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The Uncivil Servant: History and Civics Lessons

Mitchell Abidor
June 28, 2015

by Mitchell Abidor

[caption id=“attachment_37583” align=“alignleft” width=“233”]John Calhoun, by Matthew Brady John Calhoun, by Matthew Brady[/caption]

THIS HAS BEEN a week for exposing the public’s general ignorance about American history and our entire political system. My 7th-grade social studies teacher, Miss Kelly, told us that if we remembered everything we learned through the 6th grade, we’d seem like geniuses all our lives. Back then that was true: Who remembers the patroon system anymore, or learns about it? Explain it and you’re a certified New York history nerd.

The aftermath of the shootings in Charleston set people on a hunt for historical villains who need to be expelled from popular memory and sight in expiation. John C. Calhoun took a huge hit, and became pretty much the sacrificial lamb, or at least the punching bag, when people talked about removing Confederate statues from public spaces. Calhoun, however, died in 1850, so he wasn’t a bona fide Confederate. What is more, he was vice-president of the United States not once, but twice! (Jefferson Davis, also reviled and a prime candidate for statue removal, was the American secretary of war before he became president of the Confederacy.) That Calhoun’s ideas on states’ rights served as a foundation for Confederate ideology is certainly true, and the Nullification Crisis of 1832 was a dress rehearsal — an unarmed one — for the Civil War. Calhoun has been pilloried this week for his statements in support of slavery, as if he were somehow unique, rather than simply being the most articulate spokesman of a general Southern ideology, one shared to greater or lesser extents by almost every Southern politician, and many Northern ones as well. (Those who actively opposed slavery were a minuscule minority in the North and subject to criminal prosecution in the South.)

Calhoun is also remarkably contemporary. His most famous line was his response to Andrew Jackson at a dinner, when Old Hickory proposed a toast, saying “Our federal union, it must be preserved.” Calhoun rose in his turn and said: “The union, next to our liberty, the most dear.” His idea, in a nutshell, is the heart of the looney right that dominates so much of our politics: that the federal government is a threat to our freedom.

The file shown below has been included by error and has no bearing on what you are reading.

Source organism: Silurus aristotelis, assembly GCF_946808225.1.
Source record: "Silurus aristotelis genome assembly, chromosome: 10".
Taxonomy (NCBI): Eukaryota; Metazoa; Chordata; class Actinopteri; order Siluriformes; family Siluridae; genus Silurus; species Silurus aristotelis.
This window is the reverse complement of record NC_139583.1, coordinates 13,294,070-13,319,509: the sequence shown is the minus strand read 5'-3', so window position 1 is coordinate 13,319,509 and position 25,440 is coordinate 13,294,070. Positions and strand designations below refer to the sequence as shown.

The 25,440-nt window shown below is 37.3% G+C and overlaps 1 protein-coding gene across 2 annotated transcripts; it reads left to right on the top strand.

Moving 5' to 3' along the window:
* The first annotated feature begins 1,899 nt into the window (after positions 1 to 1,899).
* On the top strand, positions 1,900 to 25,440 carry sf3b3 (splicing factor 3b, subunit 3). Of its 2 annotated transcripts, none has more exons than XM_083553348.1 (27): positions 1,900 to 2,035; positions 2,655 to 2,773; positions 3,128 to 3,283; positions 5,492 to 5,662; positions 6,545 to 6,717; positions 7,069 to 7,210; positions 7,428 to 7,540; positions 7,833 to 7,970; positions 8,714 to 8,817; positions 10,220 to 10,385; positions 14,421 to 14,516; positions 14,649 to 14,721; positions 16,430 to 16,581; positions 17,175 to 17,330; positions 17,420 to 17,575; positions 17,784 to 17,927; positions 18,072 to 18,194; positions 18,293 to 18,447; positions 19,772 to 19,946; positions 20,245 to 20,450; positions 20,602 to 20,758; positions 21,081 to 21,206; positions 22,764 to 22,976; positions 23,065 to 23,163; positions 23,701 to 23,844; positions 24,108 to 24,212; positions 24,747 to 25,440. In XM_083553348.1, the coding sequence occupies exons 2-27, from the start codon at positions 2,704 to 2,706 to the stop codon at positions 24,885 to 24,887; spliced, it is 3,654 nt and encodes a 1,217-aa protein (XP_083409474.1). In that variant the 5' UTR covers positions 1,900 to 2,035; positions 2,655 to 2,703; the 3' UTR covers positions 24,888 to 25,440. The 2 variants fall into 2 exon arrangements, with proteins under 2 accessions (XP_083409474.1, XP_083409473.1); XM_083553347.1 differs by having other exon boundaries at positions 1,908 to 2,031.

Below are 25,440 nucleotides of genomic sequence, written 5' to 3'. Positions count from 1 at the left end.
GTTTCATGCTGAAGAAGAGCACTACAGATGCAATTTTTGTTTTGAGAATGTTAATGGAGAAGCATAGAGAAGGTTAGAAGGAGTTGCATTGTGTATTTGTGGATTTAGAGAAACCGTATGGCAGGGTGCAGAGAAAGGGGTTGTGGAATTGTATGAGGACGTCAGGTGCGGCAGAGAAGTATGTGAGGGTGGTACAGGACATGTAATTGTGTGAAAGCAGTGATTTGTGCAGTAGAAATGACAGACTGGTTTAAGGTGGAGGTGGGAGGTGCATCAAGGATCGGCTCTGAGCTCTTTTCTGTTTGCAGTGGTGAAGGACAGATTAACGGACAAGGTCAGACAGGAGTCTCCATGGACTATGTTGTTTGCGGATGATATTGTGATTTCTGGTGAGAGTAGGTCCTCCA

Calhoun was a reactionary monster, but if we use support for slavery and states’ rights as a litmus test, then the image or statue of almost every Southern politician of the 19th century deserves to be booted from its place of honor — starting with George Washington. Who cares about his posthumous nobility? He had slaves. As did so many of our Founding Fathers, so many of them Virginians, so many of them slaveowners. Kick ‘em all out. But it’s absurd to say, as Rep. Keith Ellison said that “the Calhoun statue is really strutting along; that’s among the most offensive.” Putting everything on Calhoun’s back, by saying, for example, that Calhoun Street in Charleston — where Emanuel AME Church sits — should be renamed is simply an easy way of avoiding looking at just how widespread and profound our racist legacy is — just as, as Marc Jampole wrote here, focusing on the Confederate battle flag is a way of avoiding speaking about guns. (Let me add that Jon Stewart, when talking about the Confederate flag, regularly calls it the Stars and Bars. The flag that flies over most statehouses in the South is not the Stars and Bars but the battle flag of the Confederacy — there are no bars on it, rather stars and the St. Andrews cross. The Stars and Bars was their national flag and had stars and bars on it.)